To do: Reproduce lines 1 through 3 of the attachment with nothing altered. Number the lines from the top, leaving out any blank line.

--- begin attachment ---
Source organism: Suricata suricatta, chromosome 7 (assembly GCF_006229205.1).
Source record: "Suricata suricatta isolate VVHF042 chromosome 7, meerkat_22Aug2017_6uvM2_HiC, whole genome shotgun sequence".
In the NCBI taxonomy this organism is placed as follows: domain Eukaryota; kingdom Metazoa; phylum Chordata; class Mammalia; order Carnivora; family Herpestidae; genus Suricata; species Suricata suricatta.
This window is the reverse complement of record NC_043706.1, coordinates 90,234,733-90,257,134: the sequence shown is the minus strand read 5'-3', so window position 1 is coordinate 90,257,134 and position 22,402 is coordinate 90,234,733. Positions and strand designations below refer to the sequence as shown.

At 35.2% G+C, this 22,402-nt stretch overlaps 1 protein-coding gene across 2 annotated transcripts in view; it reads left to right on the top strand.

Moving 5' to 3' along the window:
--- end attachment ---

Source organism: Suricata suricatta, chromosome 7 (assembly GCF_006229205.1).
Source record: "Suricata suricatta isolate VVHF042 chromosome 7, meerkat_22Aug2017_6uvM2_HiC, whole genome shotgun sequence".
In the NCBI taxonomy this organism is placed as follows: domain Eukaryota; kingdom Metazoa; phylum Chordata; class Mammalia; order Carnivora; family Herpestidae; genus Suricata; species Suricata suricatta.